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Behind the Scenes at Milwaukee Ballet

Off the Cuff with Wardrobe Mistress Krista Allenstein

Feb. 9, 2014
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Wardrobe Mistress for Milwaukee Ballet may sound glamorous but it’s an essential function. For Krista Allenstein, it’s the ideal job. After two years volunteering and three more as assistant to longtime wardrobe mistress Mary Belle Potter, Allenstein took the position when Potter retired at the end of last season. She explains the role’s delicate details as she gears up for Milwaukee Ballet’s Winter Series, Feb. 13-16 at the Pabst Theater.


What does a wardrobe mistress do?

I don’t design or make costumes. I take care of them, make sure they’re in good repair and laundered. During performances, I lead a team of dressers in assisting the dancers with their costumes. Occasionally we rent costumes to other companies or to individual dancers. I keep track of them. I’m also in charge of shoes for the Milwaukee Ballet and Milwaukee Ballet II dancers. Each dancer wears a particular size and type. Ballet shoes wear out quickly. My job is to make sure they have shoes available at all times. Sometimes I have to paint shoes to match tights for a particular performance.


What are the most trying moments?

Lost costumes during performances. The staff puts the costumes in the dancers’ dressing rooms. When a dancer needs to make a quick change off the side of the stage, the dancer is responsible for placing their own costume so they know exactly where it is. Occasionally, a costume falls into the nebulous classification of both costume and prop. La Bohème had one—a muff used in Act Two that was essential for Act Three, part of the storyline. And it was lost! I ran around backstage like a crazy person hissing loudly, “Muff! Muff!” It turned up on top of a speaker.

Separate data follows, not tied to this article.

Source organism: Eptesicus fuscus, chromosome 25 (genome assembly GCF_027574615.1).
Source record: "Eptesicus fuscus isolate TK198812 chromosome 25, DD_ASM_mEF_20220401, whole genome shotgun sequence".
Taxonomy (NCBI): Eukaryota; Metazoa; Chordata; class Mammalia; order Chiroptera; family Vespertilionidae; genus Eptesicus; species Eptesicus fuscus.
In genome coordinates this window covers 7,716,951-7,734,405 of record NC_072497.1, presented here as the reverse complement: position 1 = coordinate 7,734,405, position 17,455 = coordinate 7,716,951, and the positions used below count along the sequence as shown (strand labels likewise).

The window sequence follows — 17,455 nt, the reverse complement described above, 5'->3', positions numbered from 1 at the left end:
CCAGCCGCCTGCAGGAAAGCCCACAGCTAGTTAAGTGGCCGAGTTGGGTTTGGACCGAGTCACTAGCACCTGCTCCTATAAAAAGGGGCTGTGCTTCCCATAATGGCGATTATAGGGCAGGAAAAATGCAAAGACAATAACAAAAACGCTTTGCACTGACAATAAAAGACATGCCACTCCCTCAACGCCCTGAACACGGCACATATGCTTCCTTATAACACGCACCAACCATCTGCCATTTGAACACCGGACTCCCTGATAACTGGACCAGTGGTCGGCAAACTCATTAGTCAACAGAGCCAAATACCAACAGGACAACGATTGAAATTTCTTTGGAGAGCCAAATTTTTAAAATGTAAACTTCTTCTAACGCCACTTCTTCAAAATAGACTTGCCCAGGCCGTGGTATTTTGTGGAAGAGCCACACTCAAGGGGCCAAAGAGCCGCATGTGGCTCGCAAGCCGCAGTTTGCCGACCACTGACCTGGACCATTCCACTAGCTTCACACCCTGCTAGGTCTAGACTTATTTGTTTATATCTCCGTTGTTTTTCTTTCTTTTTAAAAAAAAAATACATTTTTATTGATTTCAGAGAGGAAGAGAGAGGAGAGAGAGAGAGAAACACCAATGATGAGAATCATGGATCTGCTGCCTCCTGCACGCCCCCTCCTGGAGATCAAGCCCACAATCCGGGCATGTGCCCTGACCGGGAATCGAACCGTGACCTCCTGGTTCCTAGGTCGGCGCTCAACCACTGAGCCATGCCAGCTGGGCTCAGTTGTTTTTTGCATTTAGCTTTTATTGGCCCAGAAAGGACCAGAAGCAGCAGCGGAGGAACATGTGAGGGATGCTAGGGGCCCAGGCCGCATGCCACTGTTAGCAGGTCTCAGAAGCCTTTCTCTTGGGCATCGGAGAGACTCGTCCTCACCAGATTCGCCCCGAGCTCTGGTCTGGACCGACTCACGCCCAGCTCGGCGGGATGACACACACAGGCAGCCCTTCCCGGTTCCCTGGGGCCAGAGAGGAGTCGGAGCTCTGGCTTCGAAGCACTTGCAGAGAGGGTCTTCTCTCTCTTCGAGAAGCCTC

What are you looking forward to? What do you dread?

I think Mirror Mirror in May is going to be incredible. The costumes are fantastic: whimsical, colorful and dramatic. I’m also looking forward to the Winter Series because it’s new for all of us.

I love Dracula, too. But I hate fake blood! It’s sticky, it smells weird and it gets all over the dry-clean-only dresses and pants by the end of every performance. We have to sponge it off. Some dancers go a little crazy with the blood. In those cases, the sponging process can be really gory.


What surprised you about this job?

When I describe what I do, it comes across as kind of…icky. Doing laundry, I touch a lot of dirty socks and tights. I do things that five years ago I would’ve hesitated to do for my kids. Now I do them without thinking and I love it. I’m surrounded by lovely people with crazy amounts of talent wearing costumes intricately detailed and extremely well made. Some of our costumes are 30 years old and I am entrusted with the responsibility of making sure they last for years to come. I have the honor of helping to make a performance looks its best. It’s my dream job.


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